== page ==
QOTD: Hi! I’ve been a novice at my local rowing club for about two months now. I’m a coxswain but I’m not sure if I’m cut out for it. I enjoy it but I have so much trouble making calls and being motivational and speaking throughout a whole piece. Is this just because I’m new to this? Or are most coxswains good from the very beginning? I guess I’m wondering if it’s possible to improve or if I’m just not cut out. If you have any tips that would be great. Thanks!
VOTW: “So long, Huskies!”
TWO YEARS AGO
QOTD: Hey, quick question: I’m a coxswain on a collegiate club team and lately we’ve been having some issues with sick people missing practices. Our (very old-school) coach’s opinion is unless you’re dying, you’re at practice, but some of my teammates want to stay home if they’re feeling a little sick because they think rowing while sick will make the illness a lot worse and take them out for longer. I’ve also heard that it’s safe to row if the sickness is below the neck but that you should stay home if there’s an issue with the head or throat, but I’m not sure if that’s medically accurate. So I was just wondering, at what point is someone “too sick to row” in your opinion?
QOTD: Hello! I was wondering if you have any tips for when you feel burned out with coxing. I just don’t feel like I’m really doing my best in the boat and I feel like I have rowers who do not appreciate me or all the stress that I’m putting in to be the best I can be. I’m not getting any feedback even though I repeatedly ask for it and just don’t feel like a respected part of the team and while I love this sport I don’t really know what to do.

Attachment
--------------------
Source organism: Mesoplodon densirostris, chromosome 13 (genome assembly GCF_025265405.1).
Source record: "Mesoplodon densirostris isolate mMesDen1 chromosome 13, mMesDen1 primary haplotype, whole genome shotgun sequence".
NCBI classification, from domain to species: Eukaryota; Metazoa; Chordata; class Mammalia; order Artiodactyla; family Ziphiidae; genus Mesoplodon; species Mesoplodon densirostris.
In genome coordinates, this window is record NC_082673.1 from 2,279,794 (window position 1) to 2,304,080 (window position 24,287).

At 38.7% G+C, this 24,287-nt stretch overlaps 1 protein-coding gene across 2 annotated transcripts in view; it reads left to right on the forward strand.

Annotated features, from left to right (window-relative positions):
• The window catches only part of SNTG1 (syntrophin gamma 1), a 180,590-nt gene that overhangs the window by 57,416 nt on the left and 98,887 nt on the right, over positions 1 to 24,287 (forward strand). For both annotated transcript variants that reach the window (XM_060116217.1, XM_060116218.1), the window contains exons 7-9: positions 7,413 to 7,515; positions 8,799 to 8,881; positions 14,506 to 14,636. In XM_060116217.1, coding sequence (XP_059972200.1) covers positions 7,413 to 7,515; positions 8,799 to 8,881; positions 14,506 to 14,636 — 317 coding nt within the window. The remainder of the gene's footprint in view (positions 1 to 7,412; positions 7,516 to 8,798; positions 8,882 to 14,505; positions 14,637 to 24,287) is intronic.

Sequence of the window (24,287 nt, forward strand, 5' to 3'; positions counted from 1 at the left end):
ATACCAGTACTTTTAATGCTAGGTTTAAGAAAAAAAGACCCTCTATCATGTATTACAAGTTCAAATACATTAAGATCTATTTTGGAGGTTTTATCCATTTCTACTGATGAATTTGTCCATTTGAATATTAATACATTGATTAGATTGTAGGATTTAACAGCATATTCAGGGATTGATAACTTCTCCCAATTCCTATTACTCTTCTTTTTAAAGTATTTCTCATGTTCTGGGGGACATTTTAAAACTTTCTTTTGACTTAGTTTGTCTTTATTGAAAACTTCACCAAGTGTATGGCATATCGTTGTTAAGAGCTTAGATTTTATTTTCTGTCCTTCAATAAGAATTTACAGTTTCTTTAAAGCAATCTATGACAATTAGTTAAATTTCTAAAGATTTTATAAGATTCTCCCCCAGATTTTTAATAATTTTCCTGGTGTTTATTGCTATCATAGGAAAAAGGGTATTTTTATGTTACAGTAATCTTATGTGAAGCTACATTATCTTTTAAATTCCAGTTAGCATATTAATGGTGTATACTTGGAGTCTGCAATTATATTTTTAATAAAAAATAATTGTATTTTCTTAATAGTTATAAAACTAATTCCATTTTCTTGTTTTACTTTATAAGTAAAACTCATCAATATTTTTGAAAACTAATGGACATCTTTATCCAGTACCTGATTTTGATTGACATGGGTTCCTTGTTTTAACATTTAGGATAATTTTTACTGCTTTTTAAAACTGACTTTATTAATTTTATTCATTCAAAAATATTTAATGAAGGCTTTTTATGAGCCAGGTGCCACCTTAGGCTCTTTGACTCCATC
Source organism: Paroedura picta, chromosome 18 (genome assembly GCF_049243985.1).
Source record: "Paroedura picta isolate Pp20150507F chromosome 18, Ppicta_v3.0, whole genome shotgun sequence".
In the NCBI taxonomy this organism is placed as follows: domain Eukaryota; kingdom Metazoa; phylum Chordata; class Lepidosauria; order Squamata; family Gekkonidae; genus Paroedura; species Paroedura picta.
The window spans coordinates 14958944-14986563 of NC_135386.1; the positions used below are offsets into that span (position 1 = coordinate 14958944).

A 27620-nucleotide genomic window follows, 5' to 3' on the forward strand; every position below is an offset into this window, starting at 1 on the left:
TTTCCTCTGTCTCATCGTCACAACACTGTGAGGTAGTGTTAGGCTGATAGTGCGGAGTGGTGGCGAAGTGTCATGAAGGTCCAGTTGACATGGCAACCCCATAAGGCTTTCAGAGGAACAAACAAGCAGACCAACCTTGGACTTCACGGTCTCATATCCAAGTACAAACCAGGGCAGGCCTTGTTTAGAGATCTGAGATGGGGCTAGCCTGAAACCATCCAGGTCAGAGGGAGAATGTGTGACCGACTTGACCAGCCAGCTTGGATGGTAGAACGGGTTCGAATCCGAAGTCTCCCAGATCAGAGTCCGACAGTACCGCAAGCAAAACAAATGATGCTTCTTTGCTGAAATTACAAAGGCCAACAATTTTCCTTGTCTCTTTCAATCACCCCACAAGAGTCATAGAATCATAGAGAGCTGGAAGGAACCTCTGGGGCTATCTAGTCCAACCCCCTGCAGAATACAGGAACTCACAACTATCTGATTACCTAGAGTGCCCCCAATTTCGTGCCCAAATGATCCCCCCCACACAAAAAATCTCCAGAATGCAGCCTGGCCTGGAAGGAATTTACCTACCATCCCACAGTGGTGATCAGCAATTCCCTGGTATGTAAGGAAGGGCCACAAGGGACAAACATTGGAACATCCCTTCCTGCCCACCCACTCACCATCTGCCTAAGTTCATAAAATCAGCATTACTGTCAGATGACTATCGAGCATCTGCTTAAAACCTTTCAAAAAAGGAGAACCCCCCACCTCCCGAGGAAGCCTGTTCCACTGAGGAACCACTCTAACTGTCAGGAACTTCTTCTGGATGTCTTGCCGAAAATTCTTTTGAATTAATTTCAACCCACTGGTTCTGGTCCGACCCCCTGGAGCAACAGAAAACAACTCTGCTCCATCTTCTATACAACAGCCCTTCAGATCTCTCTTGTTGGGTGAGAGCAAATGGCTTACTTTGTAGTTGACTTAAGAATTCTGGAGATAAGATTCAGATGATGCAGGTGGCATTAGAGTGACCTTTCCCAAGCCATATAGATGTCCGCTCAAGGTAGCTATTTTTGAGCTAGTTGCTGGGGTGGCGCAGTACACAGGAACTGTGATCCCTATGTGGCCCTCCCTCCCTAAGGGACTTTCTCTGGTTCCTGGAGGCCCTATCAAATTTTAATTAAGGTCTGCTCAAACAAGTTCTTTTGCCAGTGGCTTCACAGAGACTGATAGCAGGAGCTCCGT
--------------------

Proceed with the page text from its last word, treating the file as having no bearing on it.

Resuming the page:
THREE YEARS AGO
QOTD: Hey, thanks for answering everyone’s questions on your blog! It is a really nice thing to do for the younger generation of rowers. Anyway, I’m a varsity coxswain on a student-run college club team and I’m getting to be fairly concerned about my 7-seat, who is the Team President. He handles almost all the administrative work for both the men’s and women’s side and in addition, he has to liaison with the university’s Rec Sports department, organize all the outside workouts, make the regatta travel plans, et cetera, et cetera. He spends hours and hours on the team every day, and this is on top of a really tough biology major too.
Although he puts on a brave face in public I feel like he’s starting to crack under the pressure. He’s a really nice person but his patience is just becoming shorter, he seems exhausted, and apparently his classes aren’t going well – he’s already to the point where he’s sure he’s failed one and is going to have to retake it next semester. I’m just a freshman, new to the team, and he’s a senior so I don’t want to step out of line. At the same time, however, I don’t want to watch a teammate become overwhelmed as a result of rowing and not do anything. If I talk to the coaches or directly confront him about delegating some of the workload I feel like it might be embarrassing or come off like I’m questioning his leadership. I don’t want to start any drama this early in my college rowing career but I don’t really see any other options to help the situation. What should I do?
VOTW: 2004 Men’s 8+ starting sequence